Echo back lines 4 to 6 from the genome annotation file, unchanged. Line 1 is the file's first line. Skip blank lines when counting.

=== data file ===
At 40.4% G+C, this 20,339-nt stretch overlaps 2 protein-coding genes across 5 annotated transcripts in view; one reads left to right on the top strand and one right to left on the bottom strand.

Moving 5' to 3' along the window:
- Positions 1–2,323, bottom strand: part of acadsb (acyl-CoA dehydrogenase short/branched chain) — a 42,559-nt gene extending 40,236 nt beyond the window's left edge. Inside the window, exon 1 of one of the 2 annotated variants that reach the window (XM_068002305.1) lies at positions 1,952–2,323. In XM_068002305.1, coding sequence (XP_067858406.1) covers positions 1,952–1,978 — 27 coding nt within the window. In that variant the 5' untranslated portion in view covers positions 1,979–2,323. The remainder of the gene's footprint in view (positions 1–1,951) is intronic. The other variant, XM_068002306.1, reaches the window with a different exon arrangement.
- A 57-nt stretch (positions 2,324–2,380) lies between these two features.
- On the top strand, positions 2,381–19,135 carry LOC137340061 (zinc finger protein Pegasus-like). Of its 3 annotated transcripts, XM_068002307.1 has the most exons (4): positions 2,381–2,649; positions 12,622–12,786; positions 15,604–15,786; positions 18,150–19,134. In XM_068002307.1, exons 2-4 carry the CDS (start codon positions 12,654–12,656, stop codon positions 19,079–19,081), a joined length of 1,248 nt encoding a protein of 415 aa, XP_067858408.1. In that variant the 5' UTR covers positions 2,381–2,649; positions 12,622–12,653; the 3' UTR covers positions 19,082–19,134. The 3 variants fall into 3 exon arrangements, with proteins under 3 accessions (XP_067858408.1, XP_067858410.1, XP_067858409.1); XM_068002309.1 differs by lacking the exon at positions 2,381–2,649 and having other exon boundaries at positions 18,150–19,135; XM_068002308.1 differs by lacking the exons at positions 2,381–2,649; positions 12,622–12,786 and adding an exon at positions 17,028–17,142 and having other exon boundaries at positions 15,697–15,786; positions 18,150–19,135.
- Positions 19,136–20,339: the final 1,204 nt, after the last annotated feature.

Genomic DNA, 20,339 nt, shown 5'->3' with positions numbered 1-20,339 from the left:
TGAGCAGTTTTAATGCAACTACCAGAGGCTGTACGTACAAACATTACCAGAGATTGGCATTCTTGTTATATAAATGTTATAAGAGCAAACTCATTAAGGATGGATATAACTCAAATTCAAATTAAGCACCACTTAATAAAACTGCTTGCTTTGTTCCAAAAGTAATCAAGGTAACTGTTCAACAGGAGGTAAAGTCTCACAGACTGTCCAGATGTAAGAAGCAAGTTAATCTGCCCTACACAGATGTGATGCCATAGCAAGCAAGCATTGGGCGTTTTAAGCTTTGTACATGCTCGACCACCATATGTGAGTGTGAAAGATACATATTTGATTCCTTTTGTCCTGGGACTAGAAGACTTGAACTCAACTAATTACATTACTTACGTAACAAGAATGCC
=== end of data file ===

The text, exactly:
- A 57-nt stretch (positions 2,324–2,380) lies between these two features.
- On the top strand, positions 2,381–19,135 carry LOC137340061 (zinc finger protein Pegasus-like). Of its 3 annotated transcripts, XM_068002307.1 has the most exons (4): positions 2,381–2,649; positions 12,622–12,786; positions 15,604–15,786; positions 18,150–19,134. In XM_068002307.1, exons 2-4 carry the CDS (start codon positions 12,654–12,656, stop codon positions 19,079–19,081), a joined length of 1,248 nt encoding a protein of 415 aa, XP_067858408.1. In that variant the 5' UTR covers positions 2,381–2,649; positions 12,622–12,653; the 3' UTR covers positions 19,082–19,134. The 3 variants fall into 3 exon arrangements, with proteins under 3 accessions (XP_067858408.1, XP_067858410.1, XP_067858409.1); XM_068002309.1 differs by lacking the exon at positions 2,381–2,649 and having other exon boundaries at positions 18,150–19,135; XM_068002308.1 differs by lacking the exons at positions 2,381–2,649; positions 12,622–12,786 and adding an exon at positions 17,028–17,142 and having other exon boundaries at positions 15,697–15,786; positions 18,150–19,135.
- Positions 19,136–20,339: the final 1,204 nt, after the last annotated feature.